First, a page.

Doritis v. Doritis: the court engaged in impermissible modification as it conditioned the ex-husband’s receipt of certain house proceeds under the decree.
By Sarah McCormack, family lawyer
A trial court did not impermissibly modify the parties’ divorce decree in a contempt action where:
- the parties had agreed that Wife would receive certain pieces of jewelry;
- the trial court found such jewelry to be worth $40,000.00; and
- in light of the Ex-Husband’s selling of certain pieces of jewelry, the trial court ordered that the remaining pieces be appraised and that the Ex-Husband pay his Ex-Wife the difference between $40,000.00 and the value of the remaining appraised pieces.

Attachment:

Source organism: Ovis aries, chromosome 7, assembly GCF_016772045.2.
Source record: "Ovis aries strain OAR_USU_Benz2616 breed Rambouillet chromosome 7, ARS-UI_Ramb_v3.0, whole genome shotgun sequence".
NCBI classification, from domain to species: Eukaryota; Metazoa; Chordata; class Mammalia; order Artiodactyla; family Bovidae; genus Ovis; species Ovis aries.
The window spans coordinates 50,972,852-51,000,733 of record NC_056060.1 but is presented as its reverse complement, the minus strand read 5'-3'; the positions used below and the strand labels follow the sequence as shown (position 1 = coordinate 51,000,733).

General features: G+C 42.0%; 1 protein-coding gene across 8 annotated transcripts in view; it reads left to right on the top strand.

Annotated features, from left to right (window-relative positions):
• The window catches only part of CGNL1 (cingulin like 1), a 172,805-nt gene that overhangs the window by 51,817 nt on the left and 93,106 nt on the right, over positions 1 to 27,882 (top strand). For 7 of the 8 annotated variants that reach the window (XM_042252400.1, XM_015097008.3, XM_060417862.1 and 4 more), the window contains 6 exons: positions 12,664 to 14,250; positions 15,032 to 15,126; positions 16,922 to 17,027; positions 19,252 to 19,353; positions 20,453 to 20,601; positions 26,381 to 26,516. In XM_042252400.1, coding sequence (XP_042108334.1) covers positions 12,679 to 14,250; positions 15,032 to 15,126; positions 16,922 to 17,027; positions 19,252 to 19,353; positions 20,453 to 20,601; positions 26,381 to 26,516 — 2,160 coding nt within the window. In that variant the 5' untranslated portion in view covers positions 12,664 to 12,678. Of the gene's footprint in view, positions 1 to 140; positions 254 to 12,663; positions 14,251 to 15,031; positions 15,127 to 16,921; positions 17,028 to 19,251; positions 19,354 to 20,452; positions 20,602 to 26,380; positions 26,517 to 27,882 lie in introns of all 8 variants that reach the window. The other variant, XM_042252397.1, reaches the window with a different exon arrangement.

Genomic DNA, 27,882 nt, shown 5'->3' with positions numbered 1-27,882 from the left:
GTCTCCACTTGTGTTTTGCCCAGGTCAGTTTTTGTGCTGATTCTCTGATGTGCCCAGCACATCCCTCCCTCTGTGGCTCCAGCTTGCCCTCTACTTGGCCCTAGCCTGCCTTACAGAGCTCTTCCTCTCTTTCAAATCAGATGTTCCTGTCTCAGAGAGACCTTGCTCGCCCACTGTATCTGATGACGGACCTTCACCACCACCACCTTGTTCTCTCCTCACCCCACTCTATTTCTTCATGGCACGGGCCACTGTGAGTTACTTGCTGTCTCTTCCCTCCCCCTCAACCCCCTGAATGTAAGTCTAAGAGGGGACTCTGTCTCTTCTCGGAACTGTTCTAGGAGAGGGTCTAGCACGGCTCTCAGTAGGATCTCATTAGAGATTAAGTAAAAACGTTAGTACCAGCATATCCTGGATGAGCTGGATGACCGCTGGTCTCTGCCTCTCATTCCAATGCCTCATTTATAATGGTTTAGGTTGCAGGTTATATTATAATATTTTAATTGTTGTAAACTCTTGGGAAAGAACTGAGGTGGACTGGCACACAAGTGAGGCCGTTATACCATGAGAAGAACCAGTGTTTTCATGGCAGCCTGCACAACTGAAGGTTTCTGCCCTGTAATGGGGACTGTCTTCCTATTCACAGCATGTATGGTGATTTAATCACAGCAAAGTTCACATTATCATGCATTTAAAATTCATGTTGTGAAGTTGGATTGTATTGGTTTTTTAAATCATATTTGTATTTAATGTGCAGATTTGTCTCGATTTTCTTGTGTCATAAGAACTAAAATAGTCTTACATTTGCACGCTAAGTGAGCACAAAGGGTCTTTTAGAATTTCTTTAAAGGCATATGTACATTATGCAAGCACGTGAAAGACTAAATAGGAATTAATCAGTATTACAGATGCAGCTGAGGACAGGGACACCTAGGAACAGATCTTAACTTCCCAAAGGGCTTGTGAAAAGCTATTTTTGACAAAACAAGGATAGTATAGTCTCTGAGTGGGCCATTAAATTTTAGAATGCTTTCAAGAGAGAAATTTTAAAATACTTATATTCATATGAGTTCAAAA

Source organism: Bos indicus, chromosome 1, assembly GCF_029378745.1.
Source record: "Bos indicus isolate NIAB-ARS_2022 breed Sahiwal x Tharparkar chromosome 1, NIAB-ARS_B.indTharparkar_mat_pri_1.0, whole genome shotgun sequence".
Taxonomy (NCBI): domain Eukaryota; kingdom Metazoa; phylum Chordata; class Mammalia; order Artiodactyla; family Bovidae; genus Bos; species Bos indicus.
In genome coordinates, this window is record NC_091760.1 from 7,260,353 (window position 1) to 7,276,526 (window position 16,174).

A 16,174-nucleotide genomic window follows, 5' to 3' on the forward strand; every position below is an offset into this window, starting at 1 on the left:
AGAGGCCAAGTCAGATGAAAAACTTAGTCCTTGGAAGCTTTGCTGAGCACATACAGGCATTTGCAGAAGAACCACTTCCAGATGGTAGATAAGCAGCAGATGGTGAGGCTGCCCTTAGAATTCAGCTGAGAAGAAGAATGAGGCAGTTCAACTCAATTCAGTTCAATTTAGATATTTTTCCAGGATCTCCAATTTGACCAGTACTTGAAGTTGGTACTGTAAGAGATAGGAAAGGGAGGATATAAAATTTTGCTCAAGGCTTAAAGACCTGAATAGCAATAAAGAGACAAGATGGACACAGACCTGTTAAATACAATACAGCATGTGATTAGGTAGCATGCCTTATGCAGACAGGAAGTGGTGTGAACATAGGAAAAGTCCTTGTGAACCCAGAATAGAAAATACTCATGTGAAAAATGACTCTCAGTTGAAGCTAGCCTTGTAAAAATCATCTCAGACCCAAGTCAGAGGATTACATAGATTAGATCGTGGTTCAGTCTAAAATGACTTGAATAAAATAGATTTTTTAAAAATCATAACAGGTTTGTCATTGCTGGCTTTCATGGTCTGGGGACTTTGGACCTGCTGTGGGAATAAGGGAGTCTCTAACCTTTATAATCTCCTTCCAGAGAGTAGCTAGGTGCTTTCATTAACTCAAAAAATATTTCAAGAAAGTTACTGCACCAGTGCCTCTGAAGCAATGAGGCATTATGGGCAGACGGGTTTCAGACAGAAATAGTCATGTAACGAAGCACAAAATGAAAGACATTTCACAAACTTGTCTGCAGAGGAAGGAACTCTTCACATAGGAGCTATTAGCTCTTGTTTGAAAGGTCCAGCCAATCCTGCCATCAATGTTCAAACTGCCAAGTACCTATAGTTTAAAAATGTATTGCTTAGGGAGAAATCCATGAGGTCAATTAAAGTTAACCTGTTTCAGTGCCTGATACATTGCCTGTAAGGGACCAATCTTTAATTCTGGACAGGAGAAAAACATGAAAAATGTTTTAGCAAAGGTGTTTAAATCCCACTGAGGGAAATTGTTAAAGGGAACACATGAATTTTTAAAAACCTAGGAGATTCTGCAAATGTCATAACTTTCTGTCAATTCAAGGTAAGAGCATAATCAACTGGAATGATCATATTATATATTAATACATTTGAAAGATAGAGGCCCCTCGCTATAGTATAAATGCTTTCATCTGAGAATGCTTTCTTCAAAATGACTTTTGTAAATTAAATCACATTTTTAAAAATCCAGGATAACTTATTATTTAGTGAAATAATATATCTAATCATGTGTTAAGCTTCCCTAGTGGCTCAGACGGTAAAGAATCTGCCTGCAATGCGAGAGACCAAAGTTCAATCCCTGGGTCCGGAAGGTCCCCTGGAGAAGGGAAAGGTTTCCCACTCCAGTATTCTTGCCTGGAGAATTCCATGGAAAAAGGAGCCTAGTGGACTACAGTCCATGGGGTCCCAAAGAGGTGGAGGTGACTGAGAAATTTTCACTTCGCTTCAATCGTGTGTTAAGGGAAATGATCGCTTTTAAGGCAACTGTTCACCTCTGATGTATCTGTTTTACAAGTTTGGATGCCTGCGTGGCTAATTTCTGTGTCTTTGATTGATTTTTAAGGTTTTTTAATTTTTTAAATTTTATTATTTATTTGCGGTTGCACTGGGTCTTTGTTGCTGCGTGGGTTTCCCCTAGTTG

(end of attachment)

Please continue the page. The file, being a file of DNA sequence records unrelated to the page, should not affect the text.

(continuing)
The trial court did engage in such impermissible modification, however, where it conditioned the Ex-Husband’s receipt of certain house proceeds under the decree upon his payment to his Ex-Wife for the missing jewelry. Such a pre-condition did not exist in the original decree.
Sarah McCormack practices family law with the Georgia law firm of Kessler & Solominay.
New Asset Recovery Techniques in Divorce CasesPublished on: